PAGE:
Old English Gin, although a new product by age, is a gin style that has a heritage linked with traditions predating many of today’s popular brands.
The bottle is quite unusual for a product like gin, but there is a funny story connected to that. In 1783, England was the largest importer of French Champagne. Gin drinkers would use any vessel they had for filling gin from the gin shops, and most likely there were a lot of Champagne bottles being re-used for filling in gin.
The name of the gin is not random. When buying gin in the 1700’s and 1800’s you would be offered a simple choice: English Gin or Dutch Gin. English Gin was branded fancy names as Old Tom, Young Tom or Samson, or after the name of the distiller or the location as Booth’s, Gordon’s, Warrington and Beefeater. Dutch Gin is today known as Jenever.
This Old English Gin is made from a 1783 recipe, distilling 11 botanicals in the oldest pot, still being used in England at present day.
When asked about the product the gin connoisseur Henrik Hammer (son) states: “I wanted to create this unique product, being as original and true to a spirits category as possible, and yet in line with today’s requirements for high quality, environmental friendly and CO2 neutral products. My aim was to reach a tasting profile as how I would have made a gin being a gin distiller in 1783.“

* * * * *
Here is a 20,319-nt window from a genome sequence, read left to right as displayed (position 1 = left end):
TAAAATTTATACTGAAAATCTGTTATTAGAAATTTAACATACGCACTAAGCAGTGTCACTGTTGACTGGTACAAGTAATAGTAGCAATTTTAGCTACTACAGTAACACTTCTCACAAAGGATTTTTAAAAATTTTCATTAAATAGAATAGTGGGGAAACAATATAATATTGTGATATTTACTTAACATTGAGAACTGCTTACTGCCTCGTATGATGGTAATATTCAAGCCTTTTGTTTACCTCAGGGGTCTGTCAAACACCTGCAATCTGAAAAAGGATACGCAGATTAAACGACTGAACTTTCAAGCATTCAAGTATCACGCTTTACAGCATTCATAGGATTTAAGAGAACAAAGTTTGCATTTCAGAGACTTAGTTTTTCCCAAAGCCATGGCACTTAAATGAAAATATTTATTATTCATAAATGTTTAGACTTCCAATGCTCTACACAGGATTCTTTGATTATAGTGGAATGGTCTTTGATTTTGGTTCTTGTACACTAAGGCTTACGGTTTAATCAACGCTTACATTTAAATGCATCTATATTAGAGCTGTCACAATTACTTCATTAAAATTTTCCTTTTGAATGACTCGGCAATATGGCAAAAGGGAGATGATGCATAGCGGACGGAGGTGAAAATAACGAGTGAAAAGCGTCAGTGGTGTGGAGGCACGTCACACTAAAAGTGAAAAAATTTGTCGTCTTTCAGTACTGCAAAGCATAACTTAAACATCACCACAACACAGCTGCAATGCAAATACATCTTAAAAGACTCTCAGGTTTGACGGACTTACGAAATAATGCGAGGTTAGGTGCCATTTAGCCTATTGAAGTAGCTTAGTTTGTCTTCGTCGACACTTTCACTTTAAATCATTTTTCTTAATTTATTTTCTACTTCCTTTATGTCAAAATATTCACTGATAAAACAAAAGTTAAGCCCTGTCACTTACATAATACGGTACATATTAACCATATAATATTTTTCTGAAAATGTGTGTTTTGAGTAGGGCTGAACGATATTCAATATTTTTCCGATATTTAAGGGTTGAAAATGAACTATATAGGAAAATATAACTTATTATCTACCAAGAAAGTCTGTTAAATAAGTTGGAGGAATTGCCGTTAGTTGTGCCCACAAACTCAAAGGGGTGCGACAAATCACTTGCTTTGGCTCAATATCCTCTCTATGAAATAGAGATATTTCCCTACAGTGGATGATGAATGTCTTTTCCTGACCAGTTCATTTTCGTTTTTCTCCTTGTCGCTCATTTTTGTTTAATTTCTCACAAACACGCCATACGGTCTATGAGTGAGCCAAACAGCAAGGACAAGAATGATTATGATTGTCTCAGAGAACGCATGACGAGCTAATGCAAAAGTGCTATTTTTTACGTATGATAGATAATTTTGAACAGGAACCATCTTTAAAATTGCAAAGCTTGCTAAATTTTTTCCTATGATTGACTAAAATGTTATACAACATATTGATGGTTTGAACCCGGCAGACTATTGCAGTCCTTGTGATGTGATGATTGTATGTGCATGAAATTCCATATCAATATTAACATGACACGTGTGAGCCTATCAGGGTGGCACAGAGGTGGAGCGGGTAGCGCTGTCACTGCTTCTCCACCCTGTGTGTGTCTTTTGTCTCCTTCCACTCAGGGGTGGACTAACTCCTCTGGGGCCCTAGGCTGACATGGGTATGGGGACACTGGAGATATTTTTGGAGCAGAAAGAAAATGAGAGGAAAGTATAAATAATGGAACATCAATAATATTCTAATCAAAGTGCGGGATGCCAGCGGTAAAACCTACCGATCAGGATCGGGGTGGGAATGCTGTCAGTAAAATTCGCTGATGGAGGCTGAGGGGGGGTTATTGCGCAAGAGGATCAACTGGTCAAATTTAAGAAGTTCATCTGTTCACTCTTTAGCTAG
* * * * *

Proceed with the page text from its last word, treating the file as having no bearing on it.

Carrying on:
Old English Gin is extremely round and well balanced with a crisp juniper nose, sweet orange flower notes from the combination of orris root and orange peel, with a fine spicy finish from liquorice, cassia and cinnamon, and a hint of cardamom in the very end. Sweet enough to drink neat as in the old days, and dry enough for making cocktails and to be balanced with even more sugar if needed.
Although Old English Gin may have its roots in the British heritage gin we would like to thank the Hammer and son family for this creation. We look forward to adding it as a product in our upcoming cocktail webshop giving you all the opportunity to taste this unique style of gin.
Instructions: Shake gin, sugar syrup and lemon juice well and strain into a large bar glass. Fill up the glass with approximately 3 cl sparkling soda water
As a tip for those entertaining large number of guests this beverage is equally refreshing when built in a large punch bowl following the recipe:
Spring is finally here
Bars are popping up like flowers all over the city of Copenhagen these days. If you are out and about around Nørrebro, I can warmly recommend the hospitality and skills of Yarek and Blondie, of the recently opened cocktail pub The Barking Dog. They offer a well created and perfectly balanced section of homemade and classic cocktails with reasonable afternoon dining times. Service is friendly and informal and the room presents itself in a cosy welcoming environment. Worth a visit to catch an early spring cocktail - ‘Rum and ting’.
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